Frequently Asked Questions
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-How can I refer my child for counseling services?
You are more than welcome to call me at 919-856-7654, email me, send a note through your child or complete the contact form online. I would be glad to answer any questions about the counseling services at our school.
-Can you see my child for counseling all year?
Since the counselor needs to be available for all students, I am here to assist with short-term counseling (4-6 sessions). I will be glad to assist you with finding outside counseling services for your child.
-What kinds of issues to you see children for?
I am here to assist with any issue that may be interfering with their education. I see students with friendship issues, academic concerns, dealing with the death of a family member, how to handle feelings and how to develop/use coping skills.
-Will my child be embarrassed to leave the classroom with the school counselor?
No! I believe in being very visible throughout the school. Because of this, the counselor is seen as a normal part of the school atmosphere and students are usually excited/not nervous about seeing the counselor. I always tell the students that the counselor is their friend and not to be afraid when coming to see the counselor.
-What should I do if I suspect my child is being bullied?
1.) Focus on your child. Be supportive and gather information about the bullying. Never tell your child to ignore the bullying, this often leads to it becoming more serious. Don't blame the child being bullied, don't assume your child did something to provoke the bullying. Listen carefully to what your child tells you about the bullying. Ask him or her to describe who was involved, and how and where each bullying episode happened. Empathize with your child, tell them that bullying is wrong, not their fault and that you are glad they had the courage to tell you all about it. Ask your child what they think can be done to help.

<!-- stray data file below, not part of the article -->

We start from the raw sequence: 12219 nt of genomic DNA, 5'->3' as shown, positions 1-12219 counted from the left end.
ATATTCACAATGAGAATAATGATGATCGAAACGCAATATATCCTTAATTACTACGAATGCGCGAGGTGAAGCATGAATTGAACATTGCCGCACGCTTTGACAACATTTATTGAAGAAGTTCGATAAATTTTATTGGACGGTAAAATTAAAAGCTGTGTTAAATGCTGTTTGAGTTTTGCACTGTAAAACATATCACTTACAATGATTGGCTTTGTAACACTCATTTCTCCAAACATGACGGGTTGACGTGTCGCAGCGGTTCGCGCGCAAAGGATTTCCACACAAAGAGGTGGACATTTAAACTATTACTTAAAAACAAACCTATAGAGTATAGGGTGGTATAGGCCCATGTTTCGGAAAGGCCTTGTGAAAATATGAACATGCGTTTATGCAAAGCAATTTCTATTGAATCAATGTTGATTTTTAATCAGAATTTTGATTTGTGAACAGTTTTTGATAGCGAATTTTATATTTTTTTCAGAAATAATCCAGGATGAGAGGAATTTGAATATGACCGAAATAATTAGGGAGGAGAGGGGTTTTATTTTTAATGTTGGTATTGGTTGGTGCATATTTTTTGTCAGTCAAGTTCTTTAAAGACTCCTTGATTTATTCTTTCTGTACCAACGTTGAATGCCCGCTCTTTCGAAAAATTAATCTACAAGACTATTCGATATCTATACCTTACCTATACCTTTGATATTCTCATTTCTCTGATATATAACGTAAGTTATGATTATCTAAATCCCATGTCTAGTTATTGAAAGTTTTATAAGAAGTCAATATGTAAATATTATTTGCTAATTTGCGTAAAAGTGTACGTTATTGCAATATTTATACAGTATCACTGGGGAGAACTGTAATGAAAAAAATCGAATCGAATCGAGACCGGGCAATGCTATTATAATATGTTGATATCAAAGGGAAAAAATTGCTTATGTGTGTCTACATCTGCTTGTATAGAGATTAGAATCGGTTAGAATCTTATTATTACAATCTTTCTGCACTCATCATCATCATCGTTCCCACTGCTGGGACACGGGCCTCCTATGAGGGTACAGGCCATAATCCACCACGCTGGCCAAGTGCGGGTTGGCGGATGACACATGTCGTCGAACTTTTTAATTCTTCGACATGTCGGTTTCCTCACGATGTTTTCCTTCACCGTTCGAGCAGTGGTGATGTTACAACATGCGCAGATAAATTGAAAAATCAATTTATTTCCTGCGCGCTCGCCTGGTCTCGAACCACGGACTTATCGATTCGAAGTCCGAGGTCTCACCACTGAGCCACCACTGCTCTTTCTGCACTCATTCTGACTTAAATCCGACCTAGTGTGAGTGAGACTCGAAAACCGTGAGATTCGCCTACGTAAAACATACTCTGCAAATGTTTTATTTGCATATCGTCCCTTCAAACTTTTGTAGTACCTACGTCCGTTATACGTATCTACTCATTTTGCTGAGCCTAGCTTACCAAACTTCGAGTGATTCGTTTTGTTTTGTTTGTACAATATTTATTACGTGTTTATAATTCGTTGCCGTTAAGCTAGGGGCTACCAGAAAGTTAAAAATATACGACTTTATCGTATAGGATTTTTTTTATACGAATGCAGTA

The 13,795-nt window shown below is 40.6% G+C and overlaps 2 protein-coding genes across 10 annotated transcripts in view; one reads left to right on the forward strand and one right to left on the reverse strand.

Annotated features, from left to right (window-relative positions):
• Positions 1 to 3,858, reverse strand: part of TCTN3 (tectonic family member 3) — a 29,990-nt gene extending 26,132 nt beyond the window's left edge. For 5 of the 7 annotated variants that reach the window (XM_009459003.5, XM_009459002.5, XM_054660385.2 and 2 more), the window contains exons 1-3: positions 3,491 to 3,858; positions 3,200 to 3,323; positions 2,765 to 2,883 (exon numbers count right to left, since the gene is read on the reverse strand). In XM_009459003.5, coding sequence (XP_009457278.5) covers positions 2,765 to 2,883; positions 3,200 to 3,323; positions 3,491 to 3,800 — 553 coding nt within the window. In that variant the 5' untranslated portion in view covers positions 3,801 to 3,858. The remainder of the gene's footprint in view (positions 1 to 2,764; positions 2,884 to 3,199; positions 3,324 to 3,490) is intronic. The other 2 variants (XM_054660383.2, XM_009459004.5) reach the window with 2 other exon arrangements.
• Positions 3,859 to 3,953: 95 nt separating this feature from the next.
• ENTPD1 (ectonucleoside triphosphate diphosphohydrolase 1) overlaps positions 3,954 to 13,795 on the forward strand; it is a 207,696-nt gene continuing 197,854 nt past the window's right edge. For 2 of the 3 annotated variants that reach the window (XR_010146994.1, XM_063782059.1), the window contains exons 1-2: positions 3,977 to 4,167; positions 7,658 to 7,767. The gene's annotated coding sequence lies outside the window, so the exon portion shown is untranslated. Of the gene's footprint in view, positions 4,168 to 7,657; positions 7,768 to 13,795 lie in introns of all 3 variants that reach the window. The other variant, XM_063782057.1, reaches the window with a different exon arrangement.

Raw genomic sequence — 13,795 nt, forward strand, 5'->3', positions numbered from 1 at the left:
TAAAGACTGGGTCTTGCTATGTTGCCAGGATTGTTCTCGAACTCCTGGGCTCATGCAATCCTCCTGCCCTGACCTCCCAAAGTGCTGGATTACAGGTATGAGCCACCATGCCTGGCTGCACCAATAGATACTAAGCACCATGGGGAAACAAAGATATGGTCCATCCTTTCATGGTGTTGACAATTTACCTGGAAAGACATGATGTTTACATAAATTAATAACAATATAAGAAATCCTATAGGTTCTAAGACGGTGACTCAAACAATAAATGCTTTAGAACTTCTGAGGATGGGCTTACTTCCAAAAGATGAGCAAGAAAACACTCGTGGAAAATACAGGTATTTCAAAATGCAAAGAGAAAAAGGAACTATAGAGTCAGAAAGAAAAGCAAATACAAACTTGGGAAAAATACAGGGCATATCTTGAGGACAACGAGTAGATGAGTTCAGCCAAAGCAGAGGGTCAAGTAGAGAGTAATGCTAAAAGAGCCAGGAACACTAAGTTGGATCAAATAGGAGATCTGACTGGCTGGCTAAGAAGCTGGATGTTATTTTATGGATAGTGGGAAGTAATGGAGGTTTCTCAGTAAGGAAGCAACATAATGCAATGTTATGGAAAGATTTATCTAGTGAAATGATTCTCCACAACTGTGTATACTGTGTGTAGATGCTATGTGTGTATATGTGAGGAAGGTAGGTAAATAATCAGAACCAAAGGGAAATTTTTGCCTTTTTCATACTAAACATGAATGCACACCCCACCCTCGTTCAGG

2.) Contact your child's Teacher, Counselor or Administrator. Parents are often reluctant to report bullying to school officials, but bullying may not stop without the help of adults. Do not contact the parents of the student who bullied your child. This is usually a parent's first response but sometimes it makes matters worse.
3.) Help your child become more resilient to bullying. Help to develop talents or positive attributes of your child. Suggest and facilitate music, athletics and art activities. Doing so may help your child be more confident among their peers. Encourage your child to make contact with friendly students in his or her class. Your child's teacher may be able to suggest students with whom your child can make friends, spend time, or collaborate on work.